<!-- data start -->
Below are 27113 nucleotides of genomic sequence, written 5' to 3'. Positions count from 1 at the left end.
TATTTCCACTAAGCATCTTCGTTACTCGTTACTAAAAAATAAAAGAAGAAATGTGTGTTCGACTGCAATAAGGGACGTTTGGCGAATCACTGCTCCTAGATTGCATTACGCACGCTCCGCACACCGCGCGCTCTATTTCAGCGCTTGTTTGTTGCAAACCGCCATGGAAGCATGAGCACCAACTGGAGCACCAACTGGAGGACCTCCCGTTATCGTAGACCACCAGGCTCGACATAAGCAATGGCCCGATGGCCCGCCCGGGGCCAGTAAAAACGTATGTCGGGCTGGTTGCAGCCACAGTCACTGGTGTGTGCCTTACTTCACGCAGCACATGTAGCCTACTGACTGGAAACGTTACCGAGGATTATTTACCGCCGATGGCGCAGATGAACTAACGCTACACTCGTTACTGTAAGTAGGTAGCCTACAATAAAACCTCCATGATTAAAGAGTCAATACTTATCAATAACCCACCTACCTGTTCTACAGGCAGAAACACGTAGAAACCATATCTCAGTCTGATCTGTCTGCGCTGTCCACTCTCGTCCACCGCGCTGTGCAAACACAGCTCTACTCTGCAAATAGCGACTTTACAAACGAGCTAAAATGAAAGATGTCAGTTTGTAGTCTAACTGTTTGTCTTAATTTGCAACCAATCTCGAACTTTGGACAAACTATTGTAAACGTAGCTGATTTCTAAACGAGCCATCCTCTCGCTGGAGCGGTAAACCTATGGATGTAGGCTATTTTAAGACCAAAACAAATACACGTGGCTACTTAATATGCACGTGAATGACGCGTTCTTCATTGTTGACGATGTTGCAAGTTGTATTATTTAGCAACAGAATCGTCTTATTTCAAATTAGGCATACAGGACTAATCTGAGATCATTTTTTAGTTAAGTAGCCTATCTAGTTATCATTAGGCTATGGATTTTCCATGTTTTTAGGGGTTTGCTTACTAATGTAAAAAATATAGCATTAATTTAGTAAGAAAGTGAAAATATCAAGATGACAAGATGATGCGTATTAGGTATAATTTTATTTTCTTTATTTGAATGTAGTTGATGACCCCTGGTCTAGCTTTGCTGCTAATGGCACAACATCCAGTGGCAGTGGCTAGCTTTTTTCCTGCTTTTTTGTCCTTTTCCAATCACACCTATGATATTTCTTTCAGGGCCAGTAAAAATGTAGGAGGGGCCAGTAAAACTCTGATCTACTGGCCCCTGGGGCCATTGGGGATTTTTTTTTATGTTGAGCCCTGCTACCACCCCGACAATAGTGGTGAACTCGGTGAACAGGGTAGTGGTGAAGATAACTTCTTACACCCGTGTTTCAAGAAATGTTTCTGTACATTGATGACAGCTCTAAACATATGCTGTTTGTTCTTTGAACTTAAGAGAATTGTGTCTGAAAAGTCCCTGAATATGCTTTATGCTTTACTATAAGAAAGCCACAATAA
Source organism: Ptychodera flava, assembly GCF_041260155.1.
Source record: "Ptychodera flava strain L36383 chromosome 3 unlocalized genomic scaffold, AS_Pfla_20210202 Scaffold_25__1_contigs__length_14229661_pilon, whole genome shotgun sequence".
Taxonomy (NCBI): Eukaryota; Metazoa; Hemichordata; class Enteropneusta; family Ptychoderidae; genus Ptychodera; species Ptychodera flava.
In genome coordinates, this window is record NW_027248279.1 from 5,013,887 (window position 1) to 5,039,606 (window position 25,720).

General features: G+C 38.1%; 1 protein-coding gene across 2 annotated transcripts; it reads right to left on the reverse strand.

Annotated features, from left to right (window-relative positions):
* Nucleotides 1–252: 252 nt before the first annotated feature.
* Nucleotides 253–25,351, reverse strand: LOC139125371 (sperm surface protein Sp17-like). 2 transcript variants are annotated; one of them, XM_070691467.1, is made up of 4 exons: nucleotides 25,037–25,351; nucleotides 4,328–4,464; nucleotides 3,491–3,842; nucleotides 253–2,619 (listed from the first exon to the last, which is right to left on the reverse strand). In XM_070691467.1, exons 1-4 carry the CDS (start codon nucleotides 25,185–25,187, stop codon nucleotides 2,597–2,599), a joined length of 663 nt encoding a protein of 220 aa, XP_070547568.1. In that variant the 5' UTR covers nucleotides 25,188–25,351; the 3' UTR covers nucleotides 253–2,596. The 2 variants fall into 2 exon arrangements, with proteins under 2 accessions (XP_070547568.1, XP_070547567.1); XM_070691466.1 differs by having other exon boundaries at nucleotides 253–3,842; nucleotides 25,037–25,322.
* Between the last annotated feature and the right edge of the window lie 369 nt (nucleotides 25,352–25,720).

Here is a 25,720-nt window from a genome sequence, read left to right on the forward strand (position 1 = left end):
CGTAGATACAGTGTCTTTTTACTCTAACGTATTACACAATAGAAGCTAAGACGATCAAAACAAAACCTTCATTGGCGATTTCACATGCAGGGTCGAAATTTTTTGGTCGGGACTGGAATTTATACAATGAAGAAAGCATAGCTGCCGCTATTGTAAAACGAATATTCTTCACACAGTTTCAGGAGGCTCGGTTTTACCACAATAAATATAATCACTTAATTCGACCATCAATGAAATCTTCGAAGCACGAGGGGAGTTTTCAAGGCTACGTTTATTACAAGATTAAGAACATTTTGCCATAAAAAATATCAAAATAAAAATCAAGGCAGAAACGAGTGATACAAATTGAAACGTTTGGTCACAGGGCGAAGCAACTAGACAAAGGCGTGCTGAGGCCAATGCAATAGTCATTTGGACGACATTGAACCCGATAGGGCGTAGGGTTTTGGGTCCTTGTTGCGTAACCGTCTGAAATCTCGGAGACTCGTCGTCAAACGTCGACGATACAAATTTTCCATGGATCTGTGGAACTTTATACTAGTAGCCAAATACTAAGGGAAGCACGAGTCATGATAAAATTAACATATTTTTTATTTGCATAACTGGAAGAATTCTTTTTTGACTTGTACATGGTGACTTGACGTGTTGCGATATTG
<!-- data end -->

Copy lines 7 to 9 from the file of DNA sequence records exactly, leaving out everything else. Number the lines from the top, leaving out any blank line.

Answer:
General features: G+C 38.1%; 1 protein-coding gene across 2 annotated transcripts; it reads right to left on the reverse strand.

Annotated features, from left to right (window-relative positions):
* Nucleotides 1–252: 252 nt before the first annotated feature.